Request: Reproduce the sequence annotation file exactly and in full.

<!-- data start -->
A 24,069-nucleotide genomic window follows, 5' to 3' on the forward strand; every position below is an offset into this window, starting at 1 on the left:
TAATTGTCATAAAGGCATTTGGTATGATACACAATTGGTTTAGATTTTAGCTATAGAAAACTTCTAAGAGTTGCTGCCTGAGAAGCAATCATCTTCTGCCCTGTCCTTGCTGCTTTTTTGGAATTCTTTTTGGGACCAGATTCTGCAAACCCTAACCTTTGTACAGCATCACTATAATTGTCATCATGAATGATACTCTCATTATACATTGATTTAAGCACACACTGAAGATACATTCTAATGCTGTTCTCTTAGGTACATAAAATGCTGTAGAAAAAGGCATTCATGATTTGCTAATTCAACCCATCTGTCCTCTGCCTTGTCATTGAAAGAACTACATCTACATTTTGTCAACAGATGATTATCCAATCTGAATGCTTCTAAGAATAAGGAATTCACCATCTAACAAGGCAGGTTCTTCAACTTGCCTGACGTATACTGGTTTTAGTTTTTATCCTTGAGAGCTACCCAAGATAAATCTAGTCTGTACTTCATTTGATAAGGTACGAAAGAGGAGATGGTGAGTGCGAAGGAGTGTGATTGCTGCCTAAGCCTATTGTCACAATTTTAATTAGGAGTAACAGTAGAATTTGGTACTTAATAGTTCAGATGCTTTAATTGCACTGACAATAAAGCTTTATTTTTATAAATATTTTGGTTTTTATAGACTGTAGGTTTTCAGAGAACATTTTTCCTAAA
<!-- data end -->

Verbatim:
A 24,069-nucleotide genomic window follows, 5' to 3' on the forward strand; every position below is an offset into this window, starting at 1 on the left:
TAATTGTCATAAAGGCATTTGGTATGATACACAATTGGTTTAGATTTTAGCTATAGAAAACTTCTAAGAGTTGCTGCCTGAGAAGCAATCATCTTCTGCCCTGTCCTTGCTGCTTTTTTGGAATTCTTTTTGGGACCAGATTCTGCAAACCCTAACCTTTGTACAGCATCACTATAATTGTCATCATGAATGATACTCTCATTATACATTGATTTAAGCACACACTGAAGATACATTCTAATGCTGTTCTCTTAGGTACATAAAATGCTGTAGAAAAAGGCATTCATGATTTGCTAATTCAACCCATCTGTCCTCTGCCTTGTCATTGAAAGAACTACATCTACATTTTGTCAACAGATGATTATCCAATCTGAATGCTTCTAAGAATAAGGAATTCACCATCTAACAAGGCAGGTTCTTCAACTTGCCTGACGTATACTGGTTTTAGTTTTTATCCTTGAGAGCTACCCAAGATAAATCTAGTCTGTACTTCATTTGATAAGGTACGAAAGAGGAGATGGTGAGTGCGAAGGAGTGTGATTGCTGCCTAAGCCTATTGTCACAATTTTAATTAGGAGTAACAGTAGAATTTGGTACTTAATAGTTCAGATGCTTTAATTGCACTGACAATAAAGCTTTATTTTTATAAATATTTTGGTTTTTATAGACTGTAGGTTTTCAGAGAACATTTTTCCTAAA